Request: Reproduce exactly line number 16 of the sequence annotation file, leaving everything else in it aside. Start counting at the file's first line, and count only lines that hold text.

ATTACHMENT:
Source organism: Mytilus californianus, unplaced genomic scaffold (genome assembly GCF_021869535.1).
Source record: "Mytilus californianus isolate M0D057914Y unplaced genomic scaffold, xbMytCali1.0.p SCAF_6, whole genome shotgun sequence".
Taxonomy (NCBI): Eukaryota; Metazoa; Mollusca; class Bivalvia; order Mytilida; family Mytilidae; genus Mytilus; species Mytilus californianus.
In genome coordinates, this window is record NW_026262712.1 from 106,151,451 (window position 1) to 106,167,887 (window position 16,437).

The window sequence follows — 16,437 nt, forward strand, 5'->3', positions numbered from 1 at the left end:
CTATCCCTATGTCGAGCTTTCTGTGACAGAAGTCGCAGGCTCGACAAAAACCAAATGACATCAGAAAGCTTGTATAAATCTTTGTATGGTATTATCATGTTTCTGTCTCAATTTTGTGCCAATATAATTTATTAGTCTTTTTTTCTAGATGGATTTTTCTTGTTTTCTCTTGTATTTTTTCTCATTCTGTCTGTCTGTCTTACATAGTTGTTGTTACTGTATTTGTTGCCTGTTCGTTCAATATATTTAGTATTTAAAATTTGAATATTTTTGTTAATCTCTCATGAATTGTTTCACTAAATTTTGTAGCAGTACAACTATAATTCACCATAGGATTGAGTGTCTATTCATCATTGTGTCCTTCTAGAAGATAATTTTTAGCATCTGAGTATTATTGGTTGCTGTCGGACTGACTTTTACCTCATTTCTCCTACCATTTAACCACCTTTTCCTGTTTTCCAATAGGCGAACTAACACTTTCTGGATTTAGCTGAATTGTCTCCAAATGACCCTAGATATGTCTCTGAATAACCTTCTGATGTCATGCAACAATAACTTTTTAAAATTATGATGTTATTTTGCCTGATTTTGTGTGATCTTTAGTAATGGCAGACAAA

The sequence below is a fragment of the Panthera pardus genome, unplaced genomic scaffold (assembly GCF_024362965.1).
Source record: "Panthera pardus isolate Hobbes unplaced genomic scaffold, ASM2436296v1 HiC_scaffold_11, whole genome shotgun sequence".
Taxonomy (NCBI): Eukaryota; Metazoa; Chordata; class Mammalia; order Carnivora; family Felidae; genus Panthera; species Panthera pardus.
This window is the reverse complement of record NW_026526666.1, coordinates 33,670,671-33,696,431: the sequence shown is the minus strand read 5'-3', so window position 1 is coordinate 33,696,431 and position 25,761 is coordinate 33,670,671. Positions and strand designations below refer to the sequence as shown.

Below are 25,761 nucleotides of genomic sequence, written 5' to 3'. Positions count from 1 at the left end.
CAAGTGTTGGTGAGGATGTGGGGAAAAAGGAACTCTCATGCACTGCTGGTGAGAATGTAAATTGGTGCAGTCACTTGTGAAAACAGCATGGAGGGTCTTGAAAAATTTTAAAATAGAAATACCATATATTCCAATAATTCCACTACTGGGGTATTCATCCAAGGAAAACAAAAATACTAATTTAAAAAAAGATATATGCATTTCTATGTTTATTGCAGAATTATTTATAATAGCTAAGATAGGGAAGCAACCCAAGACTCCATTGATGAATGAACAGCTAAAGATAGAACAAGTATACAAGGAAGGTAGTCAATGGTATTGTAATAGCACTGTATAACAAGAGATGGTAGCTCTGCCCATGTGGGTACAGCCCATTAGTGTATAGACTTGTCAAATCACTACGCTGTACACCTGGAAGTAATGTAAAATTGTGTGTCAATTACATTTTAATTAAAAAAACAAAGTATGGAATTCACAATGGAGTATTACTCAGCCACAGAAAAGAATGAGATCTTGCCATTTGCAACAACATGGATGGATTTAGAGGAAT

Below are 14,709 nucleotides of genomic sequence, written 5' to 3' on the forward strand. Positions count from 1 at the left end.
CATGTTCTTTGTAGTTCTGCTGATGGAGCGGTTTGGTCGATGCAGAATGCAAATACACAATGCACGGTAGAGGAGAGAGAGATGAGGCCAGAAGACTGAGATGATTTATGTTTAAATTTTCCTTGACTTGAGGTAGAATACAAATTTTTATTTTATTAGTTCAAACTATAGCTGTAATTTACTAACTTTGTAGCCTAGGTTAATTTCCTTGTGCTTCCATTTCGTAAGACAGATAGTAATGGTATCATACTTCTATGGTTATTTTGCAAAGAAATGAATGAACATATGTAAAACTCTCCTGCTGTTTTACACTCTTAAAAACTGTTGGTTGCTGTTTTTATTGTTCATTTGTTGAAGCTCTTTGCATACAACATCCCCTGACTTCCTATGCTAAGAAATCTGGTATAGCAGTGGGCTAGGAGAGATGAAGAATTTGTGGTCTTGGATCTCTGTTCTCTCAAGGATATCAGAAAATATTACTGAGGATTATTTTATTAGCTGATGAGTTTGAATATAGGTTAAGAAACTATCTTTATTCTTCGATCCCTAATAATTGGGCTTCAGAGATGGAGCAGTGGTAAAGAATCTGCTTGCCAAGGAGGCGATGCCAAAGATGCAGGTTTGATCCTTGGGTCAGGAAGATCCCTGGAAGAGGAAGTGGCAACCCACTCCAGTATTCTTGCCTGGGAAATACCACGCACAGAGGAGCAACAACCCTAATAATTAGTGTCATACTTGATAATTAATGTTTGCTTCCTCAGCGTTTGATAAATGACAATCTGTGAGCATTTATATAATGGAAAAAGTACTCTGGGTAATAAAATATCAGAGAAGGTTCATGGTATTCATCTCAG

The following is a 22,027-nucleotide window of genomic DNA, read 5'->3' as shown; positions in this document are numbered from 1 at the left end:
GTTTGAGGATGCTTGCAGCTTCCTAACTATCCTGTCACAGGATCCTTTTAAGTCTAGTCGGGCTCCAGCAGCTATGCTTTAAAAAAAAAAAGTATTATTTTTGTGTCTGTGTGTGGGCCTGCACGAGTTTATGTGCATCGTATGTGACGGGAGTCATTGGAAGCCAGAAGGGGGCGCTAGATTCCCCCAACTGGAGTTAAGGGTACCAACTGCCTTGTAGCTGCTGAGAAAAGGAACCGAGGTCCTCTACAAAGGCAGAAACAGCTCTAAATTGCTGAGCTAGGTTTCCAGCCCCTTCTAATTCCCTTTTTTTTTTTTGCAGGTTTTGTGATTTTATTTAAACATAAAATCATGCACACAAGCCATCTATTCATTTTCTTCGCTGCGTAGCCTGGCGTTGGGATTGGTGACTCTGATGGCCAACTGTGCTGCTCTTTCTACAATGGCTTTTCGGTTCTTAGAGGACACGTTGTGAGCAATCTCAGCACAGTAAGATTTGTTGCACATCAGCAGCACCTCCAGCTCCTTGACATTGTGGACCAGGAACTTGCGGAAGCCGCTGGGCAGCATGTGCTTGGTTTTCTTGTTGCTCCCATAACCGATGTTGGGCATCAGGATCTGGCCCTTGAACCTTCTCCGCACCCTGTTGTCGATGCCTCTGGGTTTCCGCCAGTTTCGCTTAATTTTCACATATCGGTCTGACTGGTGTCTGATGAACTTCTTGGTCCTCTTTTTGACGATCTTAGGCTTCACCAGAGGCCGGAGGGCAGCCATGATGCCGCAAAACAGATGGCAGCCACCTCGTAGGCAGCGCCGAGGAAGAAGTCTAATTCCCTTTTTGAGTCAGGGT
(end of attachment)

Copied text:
GTTTGAGGATGCTTGCAGCTTCCTAACTATCCTGTCACAGGATCCTTTTAAGTCTAGTCGGGCTCCAGCAGCTATGCTTTAAAAAAAAAAAGTATTATTTTTGTGTCTGTGTGTGGGCCTGCACGAGTTTATGTGCATCGTATGTGACGGGAGTCATTGGAAGCCAGAAGGGGGCGCTAGATTCCCCCAACTGGAGTTAAGGGTACCAACTGCCTTGTAGCTGCTGAGAAAAGGAACCGAGGTCCTCTACAAAGGCAGAAACAGCTCTAAATTGCTGAGCTAGGTTTCCAGCCCCTTCTAATTCCCTTTTTTTTTTTTGCAGGTTTTGTGATTTTATTTAAACATAAAATCATGCACACAAGCCATCTATTCATTTTCTTCGCTGCGTAGCCTGGCGTTGGGATTGGTGACTCTGATGGCCAACTGTGCTGCTCTTTCTACAATGGCTTTTCGGTTCTTAGAGGACACGTTGTGAGCAATCTCAGCACAGTAAGATTTGTTGCACATCAGCAGCACCTCCAGCTCCTTGACATTGTGGACCAGGAACTTGCGGAAGCCGCTGGGCAGCATGTGCTTGGTTTTCTTGTTGCTCCCATAACCGATGTTGGGCATCAGGATCTGGCCCTTGAACCTTCTCCGCACCCTGTTGTCGATGCCTCTGGGTTTCCGCCAGTTTCGCTTAATTTTCACATATCGGTCTGACTGGTGTCTGATGAACTTCTTGGTCCTCTTTTTGACGATCTTAGGCTTCACCAGAGGCCGGAGGGCAGCCATGATGCCGCAAAACAGATGGCAGCCACCTCGTAGGCAGCGCCGAGGAAGAAGTCTAATTCCCTTTTTGAGTCAGGGT